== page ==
The voltage under load for a given load decreases as well. I am not talking about the drop (from the open circuit value) you see when you connect the load. The value you measure after connecting the load changes in time. Even the open circuit value right after disconnecting the load may be less than the original emf. It takes a while to get back to the original value.

berkeman said:
^^^^^^
What Baluncore said.

What exactly is the problem statement for the lab? Is there a suggested procedure?
The project 'brief' is to manufacture a home-made resistor of about 4 ohms and then use it as a battery load to determine internal resistance of a cell from ##V_t=E_{cell}-Ir_i##. Students are then supposed to compare values of internal resistance for "high drain" or camera compatible batteries with "ordinary" batteries. For example Energiser Ultimate Lithium and Energiser Max batteries.

In my picture above I show a pencil lead being used as a home-made resistor. Although I have also gone out and bought a set of standard value resistors in the range from 22 to 56 ohms. So that I could experiment over a range of resistance values.

LastScattered1090
neilparker62 said:
(*) I take the point that this is a variable rather than a parameter but that's why we're trying to find conditions under which it is constant.
Then you want to avoid significant discharge of the battery or temperature change. One way to do that is to keep elapsed time of the experiment short. Can you turn it on and do all the measurements in a few seconds?

Are the batteries connected in series or parallel? In the picture, the batteries appear to be in the same orientation, on what I think looks like opposite terminals. Is there a fixed resistance in the battery circuit component?

Just spit balling ideas. If they are goofy feel free to laugh.

What in mean, is what if your voltage ##V_t## is actually reading:$$V_t = \mathcal{E} + R_{batt}I + R_{fixed}I$$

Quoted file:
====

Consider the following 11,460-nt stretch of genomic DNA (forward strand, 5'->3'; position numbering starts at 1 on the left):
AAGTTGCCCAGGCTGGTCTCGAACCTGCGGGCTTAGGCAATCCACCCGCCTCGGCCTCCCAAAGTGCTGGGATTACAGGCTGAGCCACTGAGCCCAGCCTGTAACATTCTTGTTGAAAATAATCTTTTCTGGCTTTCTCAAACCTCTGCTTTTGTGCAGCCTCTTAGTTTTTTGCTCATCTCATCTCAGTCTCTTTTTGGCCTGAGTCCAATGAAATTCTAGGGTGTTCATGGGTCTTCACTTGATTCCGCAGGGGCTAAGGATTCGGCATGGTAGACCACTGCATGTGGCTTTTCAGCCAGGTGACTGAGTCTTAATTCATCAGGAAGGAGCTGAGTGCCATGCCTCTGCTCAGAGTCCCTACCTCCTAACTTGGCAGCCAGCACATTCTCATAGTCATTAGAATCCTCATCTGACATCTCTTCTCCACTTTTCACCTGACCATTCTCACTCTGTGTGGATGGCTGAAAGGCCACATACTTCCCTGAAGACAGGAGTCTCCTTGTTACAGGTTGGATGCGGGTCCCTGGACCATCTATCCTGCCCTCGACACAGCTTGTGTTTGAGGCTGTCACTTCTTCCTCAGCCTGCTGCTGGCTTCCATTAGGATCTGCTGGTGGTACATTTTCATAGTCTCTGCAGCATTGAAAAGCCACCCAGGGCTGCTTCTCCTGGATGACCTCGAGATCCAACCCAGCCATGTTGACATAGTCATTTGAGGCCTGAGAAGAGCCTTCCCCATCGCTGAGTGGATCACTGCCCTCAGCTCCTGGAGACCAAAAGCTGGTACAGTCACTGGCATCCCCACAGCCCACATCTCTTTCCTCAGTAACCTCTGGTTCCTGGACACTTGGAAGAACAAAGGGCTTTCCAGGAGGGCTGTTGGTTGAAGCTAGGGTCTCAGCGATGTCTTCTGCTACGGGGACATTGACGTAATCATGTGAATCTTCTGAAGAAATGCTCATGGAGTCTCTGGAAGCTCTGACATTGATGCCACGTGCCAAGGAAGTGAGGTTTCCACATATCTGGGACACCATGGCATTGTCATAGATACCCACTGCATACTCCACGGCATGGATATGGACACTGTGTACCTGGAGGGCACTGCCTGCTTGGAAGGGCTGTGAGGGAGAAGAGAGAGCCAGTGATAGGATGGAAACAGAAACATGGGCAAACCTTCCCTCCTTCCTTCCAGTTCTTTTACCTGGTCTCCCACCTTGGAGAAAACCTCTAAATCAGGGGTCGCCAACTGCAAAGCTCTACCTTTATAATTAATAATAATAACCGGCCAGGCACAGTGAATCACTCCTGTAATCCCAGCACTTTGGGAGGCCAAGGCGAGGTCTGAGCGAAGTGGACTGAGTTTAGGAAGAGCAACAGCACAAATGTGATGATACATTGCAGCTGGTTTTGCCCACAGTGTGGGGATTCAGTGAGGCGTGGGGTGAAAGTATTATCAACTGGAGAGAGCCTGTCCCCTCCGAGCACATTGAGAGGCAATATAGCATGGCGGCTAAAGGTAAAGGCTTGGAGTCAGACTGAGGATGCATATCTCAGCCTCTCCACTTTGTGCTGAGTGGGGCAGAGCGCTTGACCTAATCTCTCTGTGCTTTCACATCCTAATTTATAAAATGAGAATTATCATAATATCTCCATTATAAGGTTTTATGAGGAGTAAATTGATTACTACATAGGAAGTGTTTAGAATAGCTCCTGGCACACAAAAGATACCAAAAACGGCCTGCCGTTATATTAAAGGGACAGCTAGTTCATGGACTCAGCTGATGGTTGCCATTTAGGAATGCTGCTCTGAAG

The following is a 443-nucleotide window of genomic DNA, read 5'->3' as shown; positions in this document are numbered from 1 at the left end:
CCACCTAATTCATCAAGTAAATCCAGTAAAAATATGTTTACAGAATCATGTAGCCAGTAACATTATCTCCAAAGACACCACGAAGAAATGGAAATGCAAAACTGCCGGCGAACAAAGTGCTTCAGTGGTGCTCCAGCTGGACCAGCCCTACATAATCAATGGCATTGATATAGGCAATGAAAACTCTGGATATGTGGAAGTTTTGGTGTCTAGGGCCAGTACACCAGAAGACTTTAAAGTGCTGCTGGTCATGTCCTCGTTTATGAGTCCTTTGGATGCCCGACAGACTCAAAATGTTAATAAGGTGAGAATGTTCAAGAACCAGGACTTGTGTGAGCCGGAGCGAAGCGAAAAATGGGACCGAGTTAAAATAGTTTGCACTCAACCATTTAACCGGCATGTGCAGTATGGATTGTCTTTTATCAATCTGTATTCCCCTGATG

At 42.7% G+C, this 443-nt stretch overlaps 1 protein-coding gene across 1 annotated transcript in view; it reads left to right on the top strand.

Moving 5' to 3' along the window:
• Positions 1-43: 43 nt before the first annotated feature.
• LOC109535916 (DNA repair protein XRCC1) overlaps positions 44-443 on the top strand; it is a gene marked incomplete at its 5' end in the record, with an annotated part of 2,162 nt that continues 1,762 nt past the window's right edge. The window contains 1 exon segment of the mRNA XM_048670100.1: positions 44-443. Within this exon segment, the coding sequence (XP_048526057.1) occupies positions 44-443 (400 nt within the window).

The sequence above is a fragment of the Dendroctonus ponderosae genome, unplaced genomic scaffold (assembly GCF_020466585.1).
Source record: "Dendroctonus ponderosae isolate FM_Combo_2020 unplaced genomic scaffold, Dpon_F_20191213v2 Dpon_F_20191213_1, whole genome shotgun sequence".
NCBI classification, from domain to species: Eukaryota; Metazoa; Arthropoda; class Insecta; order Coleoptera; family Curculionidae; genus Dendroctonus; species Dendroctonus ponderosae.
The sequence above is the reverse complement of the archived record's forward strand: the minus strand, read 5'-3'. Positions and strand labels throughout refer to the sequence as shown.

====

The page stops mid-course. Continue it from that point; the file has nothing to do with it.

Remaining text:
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neilparker62
erobz said:
Are the batteries connected in series or parallel? Is there a fixed resistance in the battery circuit component?

Just spit balling ideas. If they are goofy feel free to laugh.
Thanks. All ideas welcome! I'm trying two AA cells in parallel using what would normally be a serial connection battery holder. And connecting the positives with another crocodile clip lead. The regression trendline per my graph above gives ##r_i\approx 0.28 \Omega## and I think that is about right because a single AA shows ##r_i \approx 0.63 \Omega.##

There's no fixed resistance in the battery holder that I'm aware of unless there's some resistance introduced when I put the probes onto the + and - terminals.

anorlunda said:
Then you want to avoid significant discharge of the battery or temperature change. One way to do that is to keep elapsed time of the experiment short. Can you turn it on and do all the measurements in a few seconds?
I am trying to do that. Per setup in my photo above, when I'm ready to take readings I hold the black probe in place on the negative terminal and then touch/release the positive probe holding it just long enough to take a reading. That's why I need to try and stabilize load voltage as best I can.

neilparker62 said: